i actually find the good students quite rewarding. by good students i mean the ones who sign up ahead of time; who come with their books; who come with their homework already attempted; who come on time, or who call ahead of time when they'll not show up; who ask questions rather than wait for me to teach them.

signing up ahead of time is important because it allows me to prepare a little better. it permits me the opportunity to think a little bit about where you are and what we're going to talk about.

bringing your book is critical. i can explain using your book to guide me. we can work exercises in the book together and we can check them in the back of the book. if i make problems up on the fly, we're going to get stupid answers that we have no easy way to check.

try your homework. you'll get some of them right. also, it'll help you to better understand where to ask questions, and we can spend our time talking about things you don't understand, rather than have me watch you work problems you do understand.

come on time. don't no-show. when you sign up and then no-show, i have nothing to do. that doesn't bother me, but it does mean that some other student who wants my time can't have it because i'm waiting on you. even if that other student doesn't have an appointment i can still take him on a walk-in basis if i know you're not coming. i gave you the phone number to the office at the very first session, so call it.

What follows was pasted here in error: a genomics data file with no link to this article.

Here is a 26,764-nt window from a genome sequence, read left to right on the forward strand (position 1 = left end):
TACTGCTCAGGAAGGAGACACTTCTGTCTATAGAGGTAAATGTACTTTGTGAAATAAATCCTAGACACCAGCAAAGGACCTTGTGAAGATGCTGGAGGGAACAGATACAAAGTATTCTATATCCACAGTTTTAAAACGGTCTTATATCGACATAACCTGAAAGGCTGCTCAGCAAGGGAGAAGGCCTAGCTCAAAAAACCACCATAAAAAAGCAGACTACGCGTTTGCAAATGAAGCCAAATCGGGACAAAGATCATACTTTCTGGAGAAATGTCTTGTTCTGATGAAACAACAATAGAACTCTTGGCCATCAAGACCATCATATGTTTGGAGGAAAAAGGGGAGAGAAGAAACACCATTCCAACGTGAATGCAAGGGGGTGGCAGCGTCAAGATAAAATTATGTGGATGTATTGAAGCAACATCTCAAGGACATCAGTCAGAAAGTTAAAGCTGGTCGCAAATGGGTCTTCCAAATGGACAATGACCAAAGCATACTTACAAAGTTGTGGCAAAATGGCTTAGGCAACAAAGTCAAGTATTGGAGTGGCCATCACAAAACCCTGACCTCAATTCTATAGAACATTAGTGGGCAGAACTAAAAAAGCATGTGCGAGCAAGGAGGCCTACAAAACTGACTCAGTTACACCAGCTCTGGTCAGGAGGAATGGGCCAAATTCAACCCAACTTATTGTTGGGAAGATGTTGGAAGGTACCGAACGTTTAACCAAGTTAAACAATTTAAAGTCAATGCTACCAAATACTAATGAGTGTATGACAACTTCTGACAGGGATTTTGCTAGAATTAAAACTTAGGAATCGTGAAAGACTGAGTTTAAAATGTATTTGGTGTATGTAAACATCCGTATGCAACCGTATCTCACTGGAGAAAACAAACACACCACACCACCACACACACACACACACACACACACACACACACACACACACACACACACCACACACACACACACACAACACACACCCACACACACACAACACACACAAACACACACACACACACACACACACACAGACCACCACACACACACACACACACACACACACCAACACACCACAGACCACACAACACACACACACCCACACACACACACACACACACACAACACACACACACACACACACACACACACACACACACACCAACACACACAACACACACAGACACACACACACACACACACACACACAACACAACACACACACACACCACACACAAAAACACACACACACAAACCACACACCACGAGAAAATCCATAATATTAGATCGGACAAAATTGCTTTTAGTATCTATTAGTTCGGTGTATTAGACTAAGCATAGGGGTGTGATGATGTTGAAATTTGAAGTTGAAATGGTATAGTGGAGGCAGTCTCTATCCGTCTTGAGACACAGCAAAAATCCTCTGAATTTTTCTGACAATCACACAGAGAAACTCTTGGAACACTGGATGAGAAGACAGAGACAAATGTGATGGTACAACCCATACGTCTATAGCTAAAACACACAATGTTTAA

ask questions about what you don't understand. point out problems you tried and screwed up. i'll help you find the right answers. but i won't start at the beginning of the chapter and teach you. that's your teacher's job. i'm a tutor, not a teacher. i help you understand the concepts you've already put some effort into learning. if you don't put any effort in, why should i bother?

and then there are days like today, when i'm at work and there's nothing to do because officially tutoring hasn't started yet and i don't have any students and nobody's walking in looking for help and it's just me because none of the other tutors are working and there are no friday classes on this campus anyway, so i break out my laptop (a no-no) and get on the net (a no-no) and write on my blog (which is okay since there's no nudity on it right now).

Wednesday, January 19, 2005


first day of school, and first day of work, is done.